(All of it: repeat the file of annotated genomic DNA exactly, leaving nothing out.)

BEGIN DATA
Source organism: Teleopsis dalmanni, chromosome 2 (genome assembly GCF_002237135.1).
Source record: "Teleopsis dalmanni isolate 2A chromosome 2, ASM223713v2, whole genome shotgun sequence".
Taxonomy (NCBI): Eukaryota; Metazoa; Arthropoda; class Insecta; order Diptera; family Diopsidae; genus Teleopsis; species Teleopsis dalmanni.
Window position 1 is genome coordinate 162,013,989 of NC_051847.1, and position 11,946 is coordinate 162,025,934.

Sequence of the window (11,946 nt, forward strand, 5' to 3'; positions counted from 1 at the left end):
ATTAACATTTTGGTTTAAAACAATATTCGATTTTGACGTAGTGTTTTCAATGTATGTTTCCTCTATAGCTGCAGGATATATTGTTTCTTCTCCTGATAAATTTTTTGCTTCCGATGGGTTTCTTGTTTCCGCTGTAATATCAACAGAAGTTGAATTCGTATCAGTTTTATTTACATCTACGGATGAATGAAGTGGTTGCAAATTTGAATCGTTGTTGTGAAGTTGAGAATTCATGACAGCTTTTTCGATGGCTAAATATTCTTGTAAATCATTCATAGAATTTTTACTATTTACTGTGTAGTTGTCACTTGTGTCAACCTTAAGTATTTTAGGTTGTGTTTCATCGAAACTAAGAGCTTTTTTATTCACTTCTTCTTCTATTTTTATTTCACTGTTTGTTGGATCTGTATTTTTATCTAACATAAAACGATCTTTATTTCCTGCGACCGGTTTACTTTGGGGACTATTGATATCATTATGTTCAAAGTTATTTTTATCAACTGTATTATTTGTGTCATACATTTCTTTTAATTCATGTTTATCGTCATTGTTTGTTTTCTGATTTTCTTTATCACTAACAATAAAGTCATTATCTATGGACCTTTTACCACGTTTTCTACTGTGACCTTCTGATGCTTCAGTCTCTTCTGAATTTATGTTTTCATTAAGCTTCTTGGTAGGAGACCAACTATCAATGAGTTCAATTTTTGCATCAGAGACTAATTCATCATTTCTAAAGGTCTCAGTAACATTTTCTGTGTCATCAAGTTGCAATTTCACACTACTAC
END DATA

Source organism: Teleopsis dalmanni, chromosome 2 (genome assembly GCF_002237135.1).
Source record: "Teleopsis dalmanni isolate 2A chromosome 2, ASM223713v2, whole genome shotgun sequence".
Taxonomy (NCBI): Eukaryota; Metazoa; Arthropoda; class Insecta; order Diptera; family Diopsidae; genus Teleopsis; species Teleopsis dalmanni.
Window position 1 is genome coordinate 162,013,989 of NC_051847.1, and position 11,946 is coordinate 162,025,934.

Sequence of the window (11,946 nt, forward strand, 5' to 3'; positions counted from 1 at the left end):
ATTAACATTTTGGTTTAAAACAATATTCGATTTTGACGTAGTGTTTTCAATGTATGTTTCCTCTATAGCTGCAGGATATATTGTTTCTTCTCCTGATAAATTTTTTGCTTCCGATGGGTTTCTTGTTTCCGCTGTAATATCAACAGAAGTTGAATTCGTATCAGTTTTATTTACATCTACGGATGAATGAAGTGGTTGCAAATTTGAATCGTTGTTGTGAAGTTGAGAATTCATGACAGCTTTTTCGATGGCTAAATATTCTTGTAAATCATTCATAGAATTTTTACTATTTACTGTGTAGTTGTCACTTGTGTCAACCTTAAGTATTTTAGGTTGTGTTTCATCGAAACTAAGAGCTTTTTTATTCACTTCTTCTTCTATTTTTATTTCACTGTTTGTTGGATCTGTATTTTTATCTAACATAAAACGATCTTTATTTCCTGCGACCGGTTTACTTTGGGGACTATTGATATCATTATGTTCAAAGTTATTTTTATCAACTGTATTATTTGTGTCATACATTTCTTTTAATTCATGTTTATCGTCATTGTTTGTTTTCTGATTTTCTTTATCACTAACAATAAAGTCATTATCTATGGACCTTTTACCACGTTTTCTACTGTGACCTTCTGATGCTTCAGTCTCTTCTGAATTTATGTTTTCATTAAGCTTCTTGGTAGGAGACCAACTATCAATGAGTTCAATTTTTGCATCAGAGACTAATTCATCATTTCTAAAGGTCTCAGTAACATTTTCTGTGTCATCAAGTTGCAATTTCACACTACTAC